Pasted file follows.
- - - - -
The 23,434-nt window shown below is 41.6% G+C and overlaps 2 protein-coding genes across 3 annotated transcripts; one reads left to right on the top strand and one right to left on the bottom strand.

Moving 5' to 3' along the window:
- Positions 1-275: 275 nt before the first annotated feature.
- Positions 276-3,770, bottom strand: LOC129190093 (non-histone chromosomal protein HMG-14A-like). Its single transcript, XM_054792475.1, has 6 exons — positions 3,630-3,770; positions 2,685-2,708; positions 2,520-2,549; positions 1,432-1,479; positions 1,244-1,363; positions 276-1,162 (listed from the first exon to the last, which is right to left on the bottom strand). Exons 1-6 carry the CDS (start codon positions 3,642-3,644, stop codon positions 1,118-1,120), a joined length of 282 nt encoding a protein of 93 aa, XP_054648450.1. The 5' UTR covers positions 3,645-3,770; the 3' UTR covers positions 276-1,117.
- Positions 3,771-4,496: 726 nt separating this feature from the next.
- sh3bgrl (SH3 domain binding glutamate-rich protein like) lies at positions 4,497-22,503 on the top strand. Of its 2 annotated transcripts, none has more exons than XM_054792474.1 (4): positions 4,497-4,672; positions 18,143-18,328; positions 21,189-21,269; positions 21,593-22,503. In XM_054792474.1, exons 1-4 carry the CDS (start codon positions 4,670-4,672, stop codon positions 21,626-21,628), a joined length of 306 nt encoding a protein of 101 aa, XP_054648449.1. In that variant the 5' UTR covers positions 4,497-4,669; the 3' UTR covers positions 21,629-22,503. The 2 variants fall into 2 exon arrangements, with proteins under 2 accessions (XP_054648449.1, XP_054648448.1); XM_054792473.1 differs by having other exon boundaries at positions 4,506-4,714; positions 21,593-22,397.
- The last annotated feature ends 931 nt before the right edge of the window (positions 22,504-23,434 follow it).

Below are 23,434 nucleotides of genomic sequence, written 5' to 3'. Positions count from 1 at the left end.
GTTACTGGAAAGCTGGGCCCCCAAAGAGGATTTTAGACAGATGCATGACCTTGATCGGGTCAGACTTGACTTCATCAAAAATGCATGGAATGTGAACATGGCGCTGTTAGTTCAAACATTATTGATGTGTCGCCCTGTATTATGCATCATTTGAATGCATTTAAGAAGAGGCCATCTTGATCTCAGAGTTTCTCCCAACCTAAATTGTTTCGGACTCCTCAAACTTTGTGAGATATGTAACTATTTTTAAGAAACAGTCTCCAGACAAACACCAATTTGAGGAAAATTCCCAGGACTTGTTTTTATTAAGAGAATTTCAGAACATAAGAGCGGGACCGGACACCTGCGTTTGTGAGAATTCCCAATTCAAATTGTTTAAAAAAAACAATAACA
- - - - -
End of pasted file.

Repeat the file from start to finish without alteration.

The 23,434-nt window shown below is 41.6% G+C and overlaps 2 protein-coding genes across 3 annotated transcripts; one reads left to right on the top strand and one right to left on the bottom strand.

Moving 5' to 3' along the window:
- Positions 1-275: 275 nt before the first annotated feature.
- Positions 276-3,770, bottom strand: LOC129190093 (non-histone chromosomal protein HMG-14A-like). Its single transcript, XM_054792475.1, has 6 exons — positions 3,630-3,770; positions 2,685-2,708; positions 2,520-2,549; positions 1,432-1,479; positions 1,244-1,363; positions 276-1,162 (listed from the first exon to the last, which is right to left on the bottom strand). Exons 1-6 carry the CDS (start codon positions 3,642-3,644, stop codon positions 1,118-1,120), a joined length of 282 nt encoding a protein of 93 aa, XP_054648450.1. The 5' UTR covers positions 3,645-3,770; the 3' UTR covers positions 276-1,117.
- Positions 3,771-4,496: 726 nt separating this feature from the next.
- sh3bgrl (SH3 domain binding glutamate-rich protein like) lies at positions 4,497-22,503 on the top strand. Of its 2 annotated transcripts, none has more exons than XM_054792474.1 (4): positions 4,497-4,672; positions 18,143-18,328; positions 21,189-21,269; positions 21,593-22,503. In XM_054792474.1, exons 1-4 carry the CDS (start codon positions 4,670-4,672, stop codon positions 21,626-21,628), a joined length of 306 nt encoding a protein of 101 aa, XP_054648449.1. In that variant the 5' UTR covers positions 4,497-4,669; the 3' UTR covers positions 21,629-22,503. The 2 variants fall into 2 exon arrangements, with proteins under 2 accessions (XP_054648449.1, XP_054648448.1); XM_054792473.1 differs by having other exon boundaries at positions 4,506-4,714; positions 21,593-22,397.
- The last annotated feature ends 931 nt before the right edge of the window (positions 22,504-23,434 follow it).

Below are 23,434 nucleotides of genomic sequence, written 5' to 3'. Positions count from 1 at the left end.
GTTACTGGAAAGCTGGGCCCCCAAAGAGGATTTTAGACAGATGCATGACCTTGATCGGGTCAGACTTGACTTCATCAAAAATGCATGGAATGTGAACATGGCGCTGTTAGTTCAAACATTATTGATGTGTCGCCCTGTATTATGCATCATTTGAATGCATTTAAGAAGAGGCCATCTTGATCTCAGAGTTTCTCCCAACCTAAATTGTTTCGGACTCCTCAAACTTTGTGAGATATGTAACTATTTTTAAGAAACAGTCTCCAGACAAACACCAATTTGAGGAAAATTCCCAGGACTTGTTTTTATTAAGAGAATTTCAGAACATAAGAGCGGGACCGGACACCTGCGTTTGTGAGAATTCCCAATTCAAATTGTTTAAAAAAAACAATAACA